The first spring-training complex ever built on Native American tribal land, the 140-acre project will be fully funded by the Salt River Pima-Maricopa Indian Community (SRPMIC) as part of a larger development project on a site directly east of Scottsdale, near Indian Bend Road and the 101 Freeway. Seating 11,000 -- 7,000 in the bowl, 4,000 on the large outfield berm -- the ballpark and adjoining complex is being designed by the same firm that gave us Camelback Ranch, the Dodgers/White Sox complex that we liked very much when it opened this spring .
For the Diamondbacks and Rockies, the goal is to bring fans even closer to the action. "We have two teams absolutely committed to doing the best in the fan experience, giving fans a back-door look into baseball training," Stein says. "Fans will be able to see baseball like they’ve never seen before."
With five and potentially six entries to the complex from a variety of freeways and major streets, fans will have a variety of ways to enter the complex. Embracing that, the site layout will be decentralized, with fans a short walk right up to a baseball opportunity. "Fans will watch major leaguers warm up and stretch, poke heads through fences, and see everything," Stein promised.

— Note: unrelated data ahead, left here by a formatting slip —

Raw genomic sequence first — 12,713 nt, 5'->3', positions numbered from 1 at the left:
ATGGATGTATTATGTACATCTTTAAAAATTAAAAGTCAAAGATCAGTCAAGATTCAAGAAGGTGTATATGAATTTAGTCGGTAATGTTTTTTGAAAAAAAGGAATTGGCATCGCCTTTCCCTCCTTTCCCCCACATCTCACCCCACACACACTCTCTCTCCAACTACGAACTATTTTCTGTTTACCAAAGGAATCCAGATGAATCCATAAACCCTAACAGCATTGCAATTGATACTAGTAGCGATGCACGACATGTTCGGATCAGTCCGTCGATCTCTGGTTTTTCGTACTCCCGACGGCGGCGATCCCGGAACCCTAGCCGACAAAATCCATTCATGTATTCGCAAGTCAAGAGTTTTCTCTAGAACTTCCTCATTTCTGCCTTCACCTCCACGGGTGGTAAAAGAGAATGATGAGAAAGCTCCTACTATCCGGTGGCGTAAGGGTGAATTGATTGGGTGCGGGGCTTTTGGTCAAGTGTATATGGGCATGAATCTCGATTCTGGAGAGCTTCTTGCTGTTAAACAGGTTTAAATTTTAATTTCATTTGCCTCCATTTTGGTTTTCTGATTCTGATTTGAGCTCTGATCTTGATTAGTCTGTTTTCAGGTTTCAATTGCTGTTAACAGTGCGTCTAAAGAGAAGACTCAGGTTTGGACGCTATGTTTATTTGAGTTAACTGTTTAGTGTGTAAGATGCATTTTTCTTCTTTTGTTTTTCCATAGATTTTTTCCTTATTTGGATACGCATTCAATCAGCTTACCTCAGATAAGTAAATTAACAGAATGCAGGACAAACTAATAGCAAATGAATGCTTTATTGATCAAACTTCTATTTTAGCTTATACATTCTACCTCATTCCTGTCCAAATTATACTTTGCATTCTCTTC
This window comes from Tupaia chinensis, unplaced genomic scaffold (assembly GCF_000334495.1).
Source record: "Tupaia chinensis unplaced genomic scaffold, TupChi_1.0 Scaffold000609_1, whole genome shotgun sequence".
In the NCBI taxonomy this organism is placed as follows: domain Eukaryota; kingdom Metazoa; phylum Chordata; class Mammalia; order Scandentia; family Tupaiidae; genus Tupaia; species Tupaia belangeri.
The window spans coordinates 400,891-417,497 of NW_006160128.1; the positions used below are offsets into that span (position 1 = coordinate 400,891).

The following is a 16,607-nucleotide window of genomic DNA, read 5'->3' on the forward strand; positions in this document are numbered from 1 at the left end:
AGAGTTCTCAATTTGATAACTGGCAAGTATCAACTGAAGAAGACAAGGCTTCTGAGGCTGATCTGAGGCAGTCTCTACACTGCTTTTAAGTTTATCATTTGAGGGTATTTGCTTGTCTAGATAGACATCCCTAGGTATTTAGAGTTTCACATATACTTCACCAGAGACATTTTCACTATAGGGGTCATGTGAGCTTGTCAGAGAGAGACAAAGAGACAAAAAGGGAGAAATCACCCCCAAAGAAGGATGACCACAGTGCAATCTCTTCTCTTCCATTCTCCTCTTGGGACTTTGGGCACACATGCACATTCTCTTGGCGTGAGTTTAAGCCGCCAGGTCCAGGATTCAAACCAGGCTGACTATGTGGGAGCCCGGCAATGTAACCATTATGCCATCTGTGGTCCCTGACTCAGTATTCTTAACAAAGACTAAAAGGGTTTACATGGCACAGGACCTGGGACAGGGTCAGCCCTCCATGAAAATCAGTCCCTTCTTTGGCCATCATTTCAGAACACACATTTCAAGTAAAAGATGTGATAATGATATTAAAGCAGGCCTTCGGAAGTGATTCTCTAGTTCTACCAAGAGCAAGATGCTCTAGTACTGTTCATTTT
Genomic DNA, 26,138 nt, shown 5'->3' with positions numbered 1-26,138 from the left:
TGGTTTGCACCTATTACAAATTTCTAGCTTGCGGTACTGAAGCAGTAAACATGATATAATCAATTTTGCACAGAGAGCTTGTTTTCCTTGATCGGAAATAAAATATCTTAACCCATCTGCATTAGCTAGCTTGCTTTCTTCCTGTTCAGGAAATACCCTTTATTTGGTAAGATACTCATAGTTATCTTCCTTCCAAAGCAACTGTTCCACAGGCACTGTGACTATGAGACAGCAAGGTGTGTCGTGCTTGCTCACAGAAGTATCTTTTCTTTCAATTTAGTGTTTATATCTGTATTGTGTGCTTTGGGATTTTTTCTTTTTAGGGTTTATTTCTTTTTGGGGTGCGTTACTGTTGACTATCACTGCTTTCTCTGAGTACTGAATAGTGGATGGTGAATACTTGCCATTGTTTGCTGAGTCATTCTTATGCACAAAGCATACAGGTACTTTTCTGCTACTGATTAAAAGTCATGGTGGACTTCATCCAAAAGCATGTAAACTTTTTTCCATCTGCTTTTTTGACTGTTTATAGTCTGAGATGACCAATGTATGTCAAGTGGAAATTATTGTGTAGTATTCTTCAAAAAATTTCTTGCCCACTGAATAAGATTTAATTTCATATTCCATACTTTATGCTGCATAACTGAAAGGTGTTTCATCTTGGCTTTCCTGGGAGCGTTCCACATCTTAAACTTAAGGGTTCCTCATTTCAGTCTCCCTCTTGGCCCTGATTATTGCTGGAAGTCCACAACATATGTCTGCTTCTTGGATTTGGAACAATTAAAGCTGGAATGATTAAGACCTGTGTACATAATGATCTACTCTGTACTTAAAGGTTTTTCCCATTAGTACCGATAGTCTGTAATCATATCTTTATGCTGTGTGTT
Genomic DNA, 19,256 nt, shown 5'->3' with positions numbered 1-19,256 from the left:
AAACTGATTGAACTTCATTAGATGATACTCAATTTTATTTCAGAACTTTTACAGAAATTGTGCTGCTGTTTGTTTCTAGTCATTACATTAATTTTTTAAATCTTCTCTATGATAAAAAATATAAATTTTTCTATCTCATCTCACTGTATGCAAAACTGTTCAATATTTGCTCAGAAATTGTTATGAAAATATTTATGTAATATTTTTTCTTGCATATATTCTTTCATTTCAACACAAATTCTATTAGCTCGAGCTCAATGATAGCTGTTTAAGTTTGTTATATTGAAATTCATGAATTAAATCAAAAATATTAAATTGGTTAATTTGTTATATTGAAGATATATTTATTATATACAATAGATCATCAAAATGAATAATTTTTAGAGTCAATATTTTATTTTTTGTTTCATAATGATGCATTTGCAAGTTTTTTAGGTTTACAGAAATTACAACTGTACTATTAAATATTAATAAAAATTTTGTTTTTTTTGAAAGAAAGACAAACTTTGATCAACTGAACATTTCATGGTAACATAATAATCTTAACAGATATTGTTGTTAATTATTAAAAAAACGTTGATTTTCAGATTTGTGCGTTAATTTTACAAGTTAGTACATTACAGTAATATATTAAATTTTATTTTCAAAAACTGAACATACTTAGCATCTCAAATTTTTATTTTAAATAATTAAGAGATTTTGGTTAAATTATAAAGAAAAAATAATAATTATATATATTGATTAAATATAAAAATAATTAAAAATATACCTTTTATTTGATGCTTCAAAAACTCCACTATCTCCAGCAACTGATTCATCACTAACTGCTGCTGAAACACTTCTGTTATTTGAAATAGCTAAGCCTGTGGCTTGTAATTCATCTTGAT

Judging by the site location fans should be subject to some pretty spectacular views while watching a game.
The ballpark itself will feature a 7,000-seat bowl and a second level. The suites will come in different sizes and be configurable to handle groups as small as 6 or as large as 100. "We're opening it up and creating some very large social areas," Stein says. The berm will wrap around each foul pole, with a terraced area down each line.
Finding someone to pay for a a spring-training complex is this economy is somewhat of a miracle; what's in it for the tribal council? Potential development in the area. Besides the 130 acres dedicated for recreation, the tribe is reserving 80 acres for economic development. There are some potential tenants already in negotiations for space in the complex.